IHT is a very complex regime as well as a very personal one, so we do encourage you to seek advice if you think that IHT may be an issue for you and your beneficiaries. With careful estate planning, IHT can be less of an issue to many families, but advice is crucial.
However, whatever solutions we discuss, either within this Guide or with you personally, the starting point will always be to take your own needs into account. Changes to death benefits are also very important. It’s these that we’ll discuss here, and we’ll assume that you’ve funded your Personal Pension to a certain level and now wish to draw benefits from it.
Everybody has a personal allowance of £325,000 (known as your‘Nil Rate Band’) and if your Estate is worth more than that, then a calculation must be done on your death to see what tax you must pay.
At present, the tax rate for anything in excess of the Nil Rate Band is 40%. There are also further allowances that can be used to offset this amount and we will discuss more of that later in the Guide.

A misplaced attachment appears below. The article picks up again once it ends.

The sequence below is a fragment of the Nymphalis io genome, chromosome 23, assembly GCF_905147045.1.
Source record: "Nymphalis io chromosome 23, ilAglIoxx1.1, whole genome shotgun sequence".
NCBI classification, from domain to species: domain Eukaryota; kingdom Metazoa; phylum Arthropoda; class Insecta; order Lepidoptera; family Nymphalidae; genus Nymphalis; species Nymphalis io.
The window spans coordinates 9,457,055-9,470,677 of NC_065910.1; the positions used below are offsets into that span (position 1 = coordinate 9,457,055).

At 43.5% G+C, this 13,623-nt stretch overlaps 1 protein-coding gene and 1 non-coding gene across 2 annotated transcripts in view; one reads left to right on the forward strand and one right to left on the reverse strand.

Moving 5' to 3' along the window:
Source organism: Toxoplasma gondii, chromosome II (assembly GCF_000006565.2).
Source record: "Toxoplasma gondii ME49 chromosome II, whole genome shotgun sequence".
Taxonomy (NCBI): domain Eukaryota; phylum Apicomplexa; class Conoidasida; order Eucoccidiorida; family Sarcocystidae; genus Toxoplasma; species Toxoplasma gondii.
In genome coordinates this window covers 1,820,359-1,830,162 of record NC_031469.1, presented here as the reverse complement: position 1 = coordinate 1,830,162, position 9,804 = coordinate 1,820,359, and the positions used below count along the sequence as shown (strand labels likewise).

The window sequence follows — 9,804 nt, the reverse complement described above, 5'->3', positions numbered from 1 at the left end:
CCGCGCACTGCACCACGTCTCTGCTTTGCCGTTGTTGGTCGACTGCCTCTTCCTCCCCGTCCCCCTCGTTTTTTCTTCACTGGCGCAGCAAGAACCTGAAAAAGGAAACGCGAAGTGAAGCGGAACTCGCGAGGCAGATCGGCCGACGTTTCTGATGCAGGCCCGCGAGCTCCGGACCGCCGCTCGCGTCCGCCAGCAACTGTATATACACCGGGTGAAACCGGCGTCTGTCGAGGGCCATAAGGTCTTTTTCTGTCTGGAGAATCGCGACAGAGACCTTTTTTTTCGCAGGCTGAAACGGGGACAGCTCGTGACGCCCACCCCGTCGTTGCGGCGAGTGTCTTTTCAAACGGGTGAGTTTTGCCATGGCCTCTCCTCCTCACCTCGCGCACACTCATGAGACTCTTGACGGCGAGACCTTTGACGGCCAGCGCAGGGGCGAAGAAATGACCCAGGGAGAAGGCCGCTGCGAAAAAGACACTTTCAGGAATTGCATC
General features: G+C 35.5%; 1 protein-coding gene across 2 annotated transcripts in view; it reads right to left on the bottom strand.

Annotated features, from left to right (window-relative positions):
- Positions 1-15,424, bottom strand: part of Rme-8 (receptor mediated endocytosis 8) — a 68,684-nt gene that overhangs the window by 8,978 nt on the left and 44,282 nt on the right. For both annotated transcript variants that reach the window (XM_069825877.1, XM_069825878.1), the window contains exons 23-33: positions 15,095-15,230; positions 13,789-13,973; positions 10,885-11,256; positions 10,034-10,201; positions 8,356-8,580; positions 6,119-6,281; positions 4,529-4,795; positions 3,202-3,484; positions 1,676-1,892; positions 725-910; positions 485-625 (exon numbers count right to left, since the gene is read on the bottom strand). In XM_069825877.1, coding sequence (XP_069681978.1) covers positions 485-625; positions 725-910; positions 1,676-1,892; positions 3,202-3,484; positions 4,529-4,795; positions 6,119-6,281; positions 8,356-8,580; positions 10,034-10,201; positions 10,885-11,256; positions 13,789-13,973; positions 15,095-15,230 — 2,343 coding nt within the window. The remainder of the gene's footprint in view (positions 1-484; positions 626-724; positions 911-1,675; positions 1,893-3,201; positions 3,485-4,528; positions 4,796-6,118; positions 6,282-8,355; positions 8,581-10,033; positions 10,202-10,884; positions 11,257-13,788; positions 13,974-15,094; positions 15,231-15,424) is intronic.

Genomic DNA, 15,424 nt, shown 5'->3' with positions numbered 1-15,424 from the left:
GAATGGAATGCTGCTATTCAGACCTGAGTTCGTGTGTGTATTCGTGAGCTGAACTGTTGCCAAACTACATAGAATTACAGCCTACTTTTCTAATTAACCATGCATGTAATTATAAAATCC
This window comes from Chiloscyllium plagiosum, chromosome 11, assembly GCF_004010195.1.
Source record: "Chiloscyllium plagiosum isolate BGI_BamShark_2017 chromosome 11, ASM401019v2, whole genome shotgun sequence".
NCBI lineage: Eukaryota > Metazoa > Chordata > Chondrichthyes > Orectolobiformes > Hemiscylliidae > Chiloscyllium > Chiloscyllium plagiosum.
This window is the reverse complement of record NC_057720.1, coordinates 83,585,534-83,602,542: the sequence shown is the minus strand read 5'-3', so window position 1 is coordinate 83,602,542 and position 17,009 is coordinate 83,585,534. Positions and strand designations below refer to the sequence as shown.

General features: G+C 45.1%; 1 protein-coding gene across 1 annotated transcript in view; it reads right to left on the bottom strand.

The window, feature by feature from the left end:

Your Estate is basically the total of the assets you own when you die.
This includes assets such as your home, your car, other personal effects, savings and investments. It should be noted that some assets, such as your pension, are free from IHT.
If you are married or in a civil partnership, you can pass your estate to your spouse or civil partner free of IHT even if the value is more than the Nil Rate Band.
The first rule: Make sure you write a Will. We cannot emphasise enough how important this is.
It may be that people think it is complicated or simply don’t like to think about what is being considered, but a more likely reason is because people may assume that on the event of their death, their entire estate will pass to their spouse or their children whether they have a Will or not.
Unfortunately, this is not the case.
By not writing a Will, you are potentially leaving your assets to be distributed according to the law, and not according to your wishes. Dying without a Will is classed as dying “intestate”. This means that your estate will be distributed according to the rules of intestacy and, contrary to popular belief, this does not mean the whole estate passes to your spouse.
The rules of intestacy are quite extensive and depend on various factors such as whether you are married and also whether you have children.